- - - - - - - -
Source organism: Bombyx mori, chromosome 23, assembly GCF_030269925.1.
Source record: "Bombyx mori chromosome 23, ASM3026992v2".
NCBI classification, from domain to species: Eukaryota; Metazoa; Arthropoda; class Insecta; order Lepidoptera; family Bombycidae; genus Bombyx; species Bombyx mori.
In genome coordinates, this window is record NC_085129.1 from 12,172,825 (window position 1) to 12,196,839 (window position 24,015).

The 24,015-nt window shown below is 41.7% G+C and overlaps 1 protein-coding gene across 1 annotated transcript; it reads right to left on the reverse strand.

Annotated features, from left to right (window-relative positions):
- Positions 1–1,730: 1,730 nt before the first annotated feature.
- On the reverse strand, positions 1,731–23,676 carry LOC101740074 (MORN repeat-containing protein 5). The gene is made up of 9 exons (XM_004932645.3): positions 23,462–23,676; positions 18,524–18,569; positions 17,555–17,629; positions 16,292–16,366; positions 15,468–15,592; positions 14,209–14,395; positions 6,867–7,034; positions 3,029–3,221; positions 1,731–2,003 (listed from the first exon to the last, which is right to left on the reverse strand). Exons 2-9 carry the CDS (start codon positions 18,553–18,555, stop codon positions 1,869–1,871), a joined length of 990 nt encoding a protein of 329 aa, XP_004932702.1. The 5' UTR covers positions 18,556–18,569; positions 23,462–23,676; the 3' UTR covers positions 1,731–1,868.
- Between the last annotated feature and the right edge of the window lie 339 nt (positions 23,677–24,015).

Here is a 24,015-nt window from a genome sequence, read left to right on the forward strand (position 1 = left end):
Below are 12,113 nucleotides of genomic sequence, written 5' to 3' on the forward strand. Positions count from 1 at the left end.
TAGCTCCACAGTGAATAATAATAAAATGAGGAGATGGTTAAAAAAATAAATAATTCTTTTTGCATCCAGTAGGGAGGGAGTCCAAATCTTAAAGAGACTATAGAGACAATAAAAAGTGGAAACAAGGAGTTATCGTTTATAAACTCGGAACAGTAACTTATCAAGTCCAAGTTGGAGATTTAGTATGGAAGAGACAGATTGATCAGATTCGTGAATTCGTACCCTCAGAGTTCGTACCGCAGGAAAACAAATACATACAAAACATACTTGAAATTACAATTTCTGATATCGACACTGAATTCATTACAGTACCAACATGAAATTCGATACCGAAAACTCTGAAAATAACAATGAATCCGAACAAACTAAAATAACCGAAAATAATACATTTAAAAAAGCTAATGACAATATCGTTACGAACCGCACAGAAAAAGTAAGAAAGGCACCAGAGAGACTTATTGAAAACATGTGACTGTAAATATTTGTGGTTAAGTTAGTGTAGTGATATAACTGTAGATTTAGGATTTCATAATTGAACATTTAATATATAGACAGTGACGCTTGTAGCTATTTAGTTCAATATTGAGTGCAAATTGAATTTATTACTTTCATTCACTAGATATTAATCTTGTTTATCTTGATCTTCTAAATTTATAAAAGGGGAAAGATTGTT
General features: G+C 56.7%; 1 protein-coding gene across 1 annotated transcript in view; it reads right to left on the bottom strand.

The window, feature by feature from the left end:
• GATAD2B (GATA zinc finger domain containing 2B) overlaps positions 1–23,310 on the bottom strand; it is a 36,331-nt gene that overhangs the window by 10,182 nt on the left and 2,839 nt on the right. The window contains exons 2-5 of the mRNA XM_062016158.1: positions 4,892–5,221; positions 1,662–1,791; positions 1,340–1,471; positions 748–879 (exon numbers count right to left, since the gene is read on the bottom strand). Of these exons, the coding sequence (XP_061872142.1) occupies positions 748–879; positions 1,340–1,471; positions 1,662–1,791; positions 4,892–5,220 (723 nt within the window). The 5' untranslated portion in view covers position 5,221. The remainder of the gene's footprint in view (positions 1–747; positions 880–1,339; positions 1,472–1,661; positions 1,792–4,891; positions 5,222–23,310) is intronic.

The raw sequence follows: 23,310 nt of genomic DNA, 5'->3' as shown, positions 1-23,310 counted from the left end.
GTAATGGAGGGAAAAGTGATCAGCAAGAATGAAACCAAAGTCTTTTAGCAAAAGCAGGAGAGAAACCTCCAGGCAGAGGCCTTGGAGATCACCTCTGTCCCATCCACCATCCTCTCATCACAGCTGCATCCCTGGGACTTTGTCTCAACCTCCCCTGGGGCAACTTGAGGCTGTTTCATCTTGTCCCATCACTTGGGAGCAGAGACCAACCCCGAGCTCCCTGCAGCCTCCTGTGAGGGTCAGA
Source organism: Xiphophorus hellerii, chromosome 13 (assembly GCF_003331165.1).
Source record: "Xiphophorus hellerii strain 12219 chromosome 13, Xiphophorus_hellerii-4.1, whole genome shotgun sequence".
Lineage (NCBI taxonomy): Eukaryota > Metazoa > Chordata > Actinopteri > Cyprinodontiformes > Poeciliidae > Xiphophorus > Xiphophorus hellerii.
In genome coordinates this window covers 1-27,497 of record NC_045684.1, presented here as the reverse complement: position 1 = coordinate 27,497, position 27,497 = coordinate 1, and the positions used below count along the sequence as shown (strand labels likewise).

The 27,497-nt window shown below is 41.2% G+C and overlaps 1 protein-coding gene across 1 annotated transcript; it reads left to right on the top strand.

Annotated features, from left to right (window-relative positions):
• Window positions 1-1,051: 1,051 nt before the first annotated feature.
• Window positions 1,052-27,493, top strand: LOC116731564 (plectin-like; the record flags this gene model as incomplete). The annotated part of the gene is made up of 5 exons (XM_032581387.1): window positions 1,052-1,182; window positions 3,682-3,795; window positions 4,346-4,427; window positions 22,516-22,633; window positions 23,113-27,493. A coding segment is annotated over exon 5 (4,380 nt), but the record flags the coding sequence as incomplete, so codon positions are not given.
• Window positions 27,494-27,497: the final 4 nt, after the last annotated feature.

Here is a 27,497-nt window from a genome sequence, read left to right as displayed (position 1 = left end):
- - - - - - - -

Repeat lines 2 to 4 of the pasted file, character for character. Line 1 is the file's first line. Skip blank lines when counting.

Source record: "Bombyx mori chromosome 23, ASM3026992v2".
NCBI classification, from domain to species: Eukaryota; Metazoa; Arthropoda; class Insecta; order Lepidoptera; family Bombycidae; genus Bombyx; species Bombyx mori.
In genome coordinates, this window is record NC_085129.1 from 12,172,825 (window position 1) to 12,196,839 (window position 24,015).